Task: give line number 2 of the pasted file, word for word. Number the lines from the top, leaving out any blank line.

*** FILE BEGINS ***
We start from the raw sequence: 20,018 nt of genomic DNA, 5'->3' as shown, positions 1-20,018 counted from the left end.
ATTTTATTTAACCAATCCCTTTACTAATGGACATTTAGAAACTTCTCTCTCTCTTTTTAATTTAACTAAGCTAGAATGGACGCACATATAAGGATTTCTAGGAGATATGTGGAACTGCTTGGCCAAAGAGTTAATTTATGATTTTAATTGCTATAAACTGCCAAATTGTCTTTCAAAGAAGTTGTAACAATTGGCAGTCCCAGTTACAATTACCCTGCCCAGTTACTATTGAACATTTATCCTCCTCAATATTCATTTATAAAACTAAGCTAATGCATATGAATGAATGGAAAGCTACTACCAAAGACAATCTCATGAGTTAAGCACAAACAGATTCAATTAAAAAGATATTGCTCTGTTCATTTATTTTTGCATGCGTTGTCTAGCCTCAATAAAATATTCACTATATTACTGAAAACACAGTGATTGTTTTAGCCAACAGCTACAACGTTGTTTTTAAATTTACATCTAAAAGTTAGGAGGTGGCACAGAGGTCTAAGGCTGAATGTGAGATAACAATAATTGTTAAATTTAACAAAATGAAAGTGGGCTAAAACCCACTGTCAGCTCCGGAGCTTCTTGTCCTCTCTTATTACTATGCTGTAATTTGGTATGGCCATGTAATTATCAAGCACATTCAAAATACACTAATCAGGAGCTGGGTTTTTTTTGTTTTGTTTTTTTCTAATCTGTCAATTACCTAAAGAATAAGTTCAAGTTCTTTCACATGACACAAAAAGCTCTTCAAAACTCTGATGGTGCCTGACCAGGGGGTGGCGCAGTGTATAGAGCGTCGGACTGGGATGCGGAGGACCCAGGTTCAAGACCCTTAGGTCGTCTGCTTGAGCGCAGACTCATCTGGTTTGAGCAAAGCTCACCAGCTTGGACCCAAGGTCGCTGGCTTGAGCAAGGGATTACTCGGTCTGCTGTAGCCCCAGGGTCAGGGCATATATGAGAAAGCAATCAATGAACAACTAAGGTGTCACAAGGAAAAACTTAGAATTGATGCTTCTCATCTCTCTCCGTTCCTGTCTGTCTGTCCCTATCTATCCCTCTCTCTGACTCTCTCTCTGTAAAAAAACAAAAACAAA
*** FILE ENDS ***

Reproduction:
ATTTTATTTAACCAATCCCTTTACTAATGGACATTTAGAAACTTCTCTCTCTCTTTTTAATTTAACTAAGCTAGAATGGACGCACATATAAGGATTTCTAGGAGATATGTGGAACTGCTTGGCCAAAGAGTTAATTTATGATTTTAATTGCTATAAACTGCCAAATTGTCTTTCAAAGAAGTTGTAACAATTGGCAGTCCCAGTTACAATTACCCTGCCCAGTTACTATTGAACATTTATCCTCCTCAATATTCATTTATAAAACTAAGCTAATGCATATGAATGAATGGAAAGCTACTACCAAAGACAATCTCATGAGTTAAGCACAAACAGATTCAATTAAAAAGATATTGCTCTGTTCATTTATTTTTGCATGCGTTGTCTAGCCTCAATAAAATATTCACTATATTACTGAAAACACAGTGATTGTTTTAGCCAACAGCTACAACGTTGTTTTTAAATTTACATCTAAAAGTTAGGAGGTGGCACAGAGGTCTAAGGCTGAATGTGAGATAACAATAATTGTTAAATTTAACAAAATGAAAGTGGGCTAAAACCCACTGTCAGCTCCGGAGCTTCTTGTCCTCTCTTATTACTATGCTGTAATTTGGTATGGCCATGTAATTATCAAGCACATTCAAAATACACTAATCAGGAGCTGGGTTTTTTTTGTTTTGTTTTTTTCTAATCTGTCAATTACCTAAAGAATAAGTTCAAGTTCTTTCACATGACACAAAAAGCTCTTCAAAACTCTGATGGTGCCTGACCAGGGGGTGGCGCAGTGTATAGAGCGTCGGACTGGGATGCGGAGGACCCAGGTTCAAGACCCTTAGGTCGTCTGCTTGAGCGCAGACTCATCTGGTTTGAGCAAAGCTCACCAGCTTGGACCCAAGGTCGCTGGCTTGAGCAAGGGATTACTCGGTCTGCTGTAGCCCCAGGGTCAGGGCATATATGAGAAAGCAATCAATGAACAACTAAGGTGTCACAAGGAAAAACTTAGAATTGATGCTTCTCATCTCTCTCCGTTCCTGTCTGTCTGTCCCTATCTATCCCTCTCTCTGACTCTCTCTCTGTAAAAAAACAAAAACAAA